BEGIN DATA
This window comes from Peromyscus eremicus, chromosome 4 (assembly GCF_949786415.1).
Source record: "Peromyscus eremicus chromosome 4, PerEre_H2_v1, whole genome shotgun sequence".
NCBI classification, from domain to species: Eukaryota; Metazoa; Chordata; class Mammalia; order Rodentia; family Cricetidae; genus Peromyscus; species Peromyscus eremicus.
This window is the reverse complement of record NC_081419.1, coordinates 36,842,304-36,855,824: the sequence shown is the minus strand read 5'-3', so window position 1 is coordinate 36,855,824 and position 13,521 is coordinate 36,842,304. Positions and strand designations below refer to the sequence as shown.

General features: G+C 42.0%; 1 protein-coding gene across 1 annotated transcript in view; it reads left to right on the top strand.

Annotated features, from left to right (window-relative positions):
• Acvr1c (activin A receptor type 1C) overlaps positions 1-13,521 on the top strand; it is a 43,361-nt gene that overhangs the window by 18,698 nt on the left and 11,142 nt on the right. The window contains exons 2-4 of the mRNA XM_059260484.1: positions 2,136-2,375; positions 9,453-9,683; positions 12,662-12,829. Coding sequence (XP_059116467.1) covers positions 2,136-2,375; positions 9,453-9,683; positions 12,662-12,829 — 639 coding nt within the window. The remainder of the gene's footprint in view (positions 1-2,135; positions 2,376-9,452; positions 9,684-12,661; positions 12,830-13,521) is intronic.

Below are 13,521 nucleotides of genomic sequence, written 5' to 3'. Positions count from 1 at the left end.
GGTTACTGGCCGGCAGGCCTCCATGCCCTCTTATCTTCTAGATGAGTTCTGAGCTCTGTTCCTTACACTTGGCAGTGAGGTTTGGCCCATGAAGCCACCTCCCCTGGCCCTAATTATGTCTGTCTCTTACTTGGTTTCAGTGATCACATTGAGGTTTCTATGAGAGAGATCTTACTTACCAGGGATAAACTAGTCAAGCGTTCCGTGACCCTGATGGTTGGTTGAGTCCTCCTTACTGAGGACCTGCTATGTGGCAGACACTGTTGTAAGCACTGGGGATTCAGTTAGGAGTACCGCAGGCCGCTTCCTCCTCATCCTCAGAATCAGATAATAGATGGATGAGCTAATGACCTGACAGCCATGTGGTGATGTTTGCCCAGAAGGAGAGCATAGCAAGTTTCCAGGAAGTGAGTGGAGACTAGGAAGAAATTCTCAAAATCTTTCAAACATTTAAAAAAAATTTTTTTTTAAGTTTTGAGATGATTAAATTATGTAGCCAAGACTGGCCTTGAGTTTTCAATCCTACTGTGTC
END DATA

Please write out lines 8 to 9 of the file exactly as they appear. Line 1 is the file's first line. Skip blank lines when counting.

Below are 13,521 nucleotides of genomic sequence, written 5' to 3'. Positions count from 1 at the left end.
GGTTACTGGCCGGCAGGCCTCCATGCCCTCTTATCTTCTAGATGAGTTCTGAGCTCTGTTCCTTACACTTGGCAGTGAGGTTTGGCCCATGAAGCCACCTCCCCTGGCCCTAATTATGTCTGTCTCTTACTTGGTTTCAGTGATCACATTGAGGTTTCTATGAGAGAGATCTTACTTACCAGGGATAAACTAGTCAAGCGTTCCGTGACCCTGATGGTTGGTTGAGTCCTCCTTACTGAGGACCTGCTATGTGGCAGACACTGTTGTAAGCACTGGGGATTCAGTTAGGAGTACCGCAGGCCGCTTCCTCCTCATCCTCAGAATCAGATAATAGATGGATGAGCTAATGACCTGACAGCCATGTGGTGATGTTTGCCCAGAAGGAGAGCATAGCAAGTTTCCAGGAAGTGAGTGGAGACTAGGAAGAAATTCTCAAAATCTTTCAAACATTTAAAAAAAATTTTTTTTTAAGTTTTGAGATGATTAAATTATGTAGCCAAGACTGGCCTTGAGTTTTCAATCCTACTGTGTC